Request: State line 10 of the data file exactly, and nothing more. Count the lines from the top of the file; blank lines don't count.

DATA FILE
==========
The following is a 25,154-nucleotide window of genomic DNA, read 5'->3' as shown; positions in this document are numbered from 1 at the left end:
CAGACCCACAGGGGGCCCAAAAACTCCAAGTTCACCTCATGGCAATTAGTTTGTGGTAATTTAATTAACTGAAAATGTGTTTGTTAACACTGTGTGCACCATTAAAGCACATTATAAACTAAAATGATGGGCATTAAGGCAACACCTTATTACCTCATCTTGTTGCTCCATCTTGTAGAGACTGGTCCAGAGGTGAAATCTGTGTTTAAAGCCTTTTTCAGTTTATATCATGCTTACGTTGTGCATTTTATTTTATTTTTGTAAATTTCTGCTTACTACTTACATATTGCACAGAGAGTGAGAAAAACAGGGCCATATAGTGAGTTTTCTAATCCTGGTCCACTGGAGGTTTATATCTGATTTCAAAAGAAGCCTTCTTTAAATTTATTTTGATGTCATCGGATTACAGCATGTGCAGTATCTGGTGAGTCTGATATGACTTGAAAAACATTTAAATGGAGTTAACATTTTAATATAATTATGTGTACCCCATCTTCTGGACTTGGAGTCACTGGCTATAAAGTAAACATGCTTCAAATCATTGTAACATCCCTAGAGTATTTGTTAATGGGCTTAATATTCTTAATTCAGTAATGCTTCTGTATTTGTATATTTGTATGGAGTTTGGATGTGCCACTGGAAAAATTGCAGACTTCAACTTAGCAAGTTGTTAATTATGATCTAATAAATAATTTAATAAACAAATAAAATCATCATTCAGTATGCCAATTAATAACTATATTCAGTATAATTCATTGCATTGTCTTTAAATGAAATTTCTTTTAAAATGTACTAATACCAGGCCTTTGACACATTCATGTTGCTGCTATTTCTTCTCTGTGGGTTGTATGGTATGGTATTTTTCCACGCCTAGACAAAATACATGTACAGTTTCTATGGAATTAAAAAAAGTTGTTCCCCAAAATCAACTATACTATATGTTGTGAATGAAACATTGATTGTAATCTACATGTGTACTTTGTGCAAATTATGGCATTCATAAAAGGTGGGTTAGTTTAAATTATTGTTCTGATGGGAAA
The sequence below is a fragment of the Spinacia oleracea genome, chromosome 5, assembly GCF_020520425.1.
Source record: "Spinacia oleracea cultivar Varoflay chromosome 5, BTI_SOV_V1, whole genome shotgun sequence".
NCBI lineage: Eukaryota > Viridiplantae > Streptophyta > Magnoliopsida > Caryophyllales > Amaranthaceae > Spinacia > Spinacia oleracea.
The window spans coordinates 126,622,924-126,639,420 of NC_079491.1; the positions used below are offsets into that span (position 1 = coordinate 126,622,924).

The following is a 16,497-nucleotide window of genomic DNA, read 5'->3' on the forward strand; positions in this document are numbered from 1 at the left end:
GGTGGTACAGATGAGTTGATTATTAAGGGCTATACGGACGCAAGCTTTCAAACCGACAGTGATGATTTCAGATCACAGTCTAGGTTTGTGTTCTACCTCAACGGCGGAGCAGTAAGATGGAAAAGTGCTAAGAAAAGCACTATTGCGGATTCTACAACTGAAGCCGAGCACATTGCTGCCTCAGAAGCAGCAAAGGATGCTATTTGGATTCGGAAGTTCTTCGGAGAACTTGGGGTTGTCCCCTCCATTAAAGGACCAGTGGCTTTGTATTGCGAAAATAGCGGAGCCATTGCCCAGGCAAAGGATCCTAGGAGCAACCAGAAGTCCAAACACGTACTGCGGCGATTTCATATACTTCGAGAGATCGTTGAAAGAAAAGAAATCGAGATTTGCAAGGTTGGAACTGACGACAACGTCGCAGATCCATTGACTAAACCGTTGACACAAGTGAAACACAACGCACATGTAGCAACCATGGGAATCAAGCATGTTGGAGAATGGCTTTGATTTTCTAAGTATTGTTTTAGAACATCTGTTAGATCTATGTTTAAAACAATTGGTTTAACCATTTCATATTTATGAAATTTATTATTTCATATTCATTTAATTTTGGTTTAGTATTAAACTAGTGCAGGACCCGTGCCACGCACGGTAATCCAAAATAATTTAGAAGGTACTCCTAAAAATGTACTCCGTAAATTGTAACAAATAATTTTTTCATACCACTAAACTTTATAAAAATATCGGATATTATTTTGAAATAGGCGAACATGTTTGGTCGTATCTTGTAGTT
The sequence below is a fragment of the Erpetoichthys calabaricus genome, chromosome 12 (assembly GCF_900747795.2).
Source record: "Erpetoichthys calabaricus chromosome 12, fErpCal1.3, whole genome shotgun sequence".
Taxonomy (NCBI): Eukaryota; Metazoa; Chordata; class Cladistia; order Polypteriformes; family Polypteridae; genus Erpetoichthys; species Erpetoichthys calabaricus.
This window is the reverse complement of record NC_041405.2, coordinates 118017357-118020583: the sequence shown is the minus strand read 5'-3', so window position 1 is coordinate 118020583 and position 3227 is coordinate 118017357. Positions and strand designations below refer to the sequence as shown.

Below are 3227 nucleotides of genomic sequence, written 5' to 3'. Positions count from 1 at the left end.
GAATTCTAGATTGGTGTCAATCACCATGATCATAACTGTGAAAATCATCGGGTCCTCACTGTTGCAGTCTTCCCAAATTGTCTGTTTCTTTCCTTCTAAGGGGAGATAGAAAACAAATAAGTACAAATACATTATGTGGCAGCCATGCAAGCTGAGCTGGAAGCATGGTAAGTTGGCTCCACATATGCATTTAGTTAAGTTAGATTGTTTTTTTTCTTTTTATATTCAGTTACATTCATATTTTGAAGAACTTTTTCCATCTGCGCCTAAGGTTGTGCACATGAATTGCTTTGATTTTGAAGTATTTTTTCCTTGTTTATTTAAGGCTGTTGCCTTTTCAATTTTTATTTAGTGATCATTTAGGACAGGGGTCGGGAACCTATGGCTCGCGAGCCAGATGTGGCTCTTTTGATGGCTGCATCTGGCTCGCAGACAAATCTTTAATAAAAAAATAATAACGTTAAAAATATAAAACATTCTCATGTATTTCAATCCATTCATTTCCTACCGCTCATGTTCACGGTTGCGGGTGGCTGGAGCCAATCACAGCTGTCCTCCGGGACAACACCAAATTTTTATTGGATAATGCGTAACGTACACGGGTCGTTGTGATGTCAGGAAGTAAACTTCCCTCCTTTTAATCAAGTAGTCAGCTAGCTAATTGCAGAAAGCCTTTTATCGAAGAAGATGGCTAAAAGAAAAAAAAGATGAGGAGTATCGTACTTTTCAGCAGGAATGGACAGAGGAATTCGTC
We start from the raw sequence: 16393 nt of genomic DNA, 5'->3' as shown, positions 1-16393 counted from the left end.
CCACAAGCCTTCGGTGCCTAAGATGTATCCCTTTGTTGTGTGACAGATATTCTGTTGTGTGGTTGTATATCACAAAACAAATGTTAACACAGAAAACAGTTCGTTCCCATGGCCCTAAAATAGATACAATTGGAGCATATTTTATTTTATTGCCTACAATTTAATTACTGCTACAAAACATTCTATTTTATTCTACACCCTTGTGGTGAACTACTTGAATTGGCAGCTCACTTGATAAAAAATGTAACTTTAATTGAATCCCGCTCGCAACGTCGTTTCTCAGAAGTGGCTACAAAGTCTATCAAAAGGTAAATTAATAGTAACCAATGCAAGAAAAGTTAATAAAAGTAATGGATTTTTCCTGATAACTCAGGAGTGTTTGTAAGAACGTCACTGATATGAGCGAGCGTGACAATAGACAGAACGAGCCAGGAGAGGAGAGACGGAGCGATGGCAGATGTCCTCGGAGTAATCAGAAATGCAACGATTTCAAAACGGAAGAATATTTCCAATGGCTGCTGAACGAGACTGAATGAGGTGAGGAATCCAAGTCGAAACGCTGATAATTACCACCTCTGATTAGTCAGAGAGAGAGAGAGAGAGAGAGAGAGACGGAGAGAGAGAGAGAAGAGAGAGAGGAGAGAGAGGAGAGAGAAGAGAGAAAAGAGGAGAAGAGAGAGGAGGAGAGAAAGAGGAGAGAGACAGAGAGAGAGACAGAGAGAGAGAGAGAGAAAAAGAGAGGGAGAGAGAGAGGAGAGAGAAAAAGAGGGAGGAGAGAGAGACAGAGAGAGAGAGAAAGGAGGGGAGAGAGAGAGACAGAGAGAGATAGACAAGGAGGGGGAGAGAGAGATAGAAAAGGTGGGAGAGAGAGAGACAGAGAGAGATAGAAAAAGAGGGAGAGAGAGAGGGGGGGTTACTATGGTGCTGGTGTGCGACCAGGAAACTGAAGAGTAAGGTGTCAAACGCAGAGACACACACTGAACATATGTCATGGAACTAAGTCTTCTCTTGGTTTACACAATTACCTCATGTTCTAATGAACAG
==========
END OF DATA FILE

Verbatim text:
Source record: "Erpetoichthys calabaricus chromosome 12, fErpCal1.3, whole genome shotgun sequence".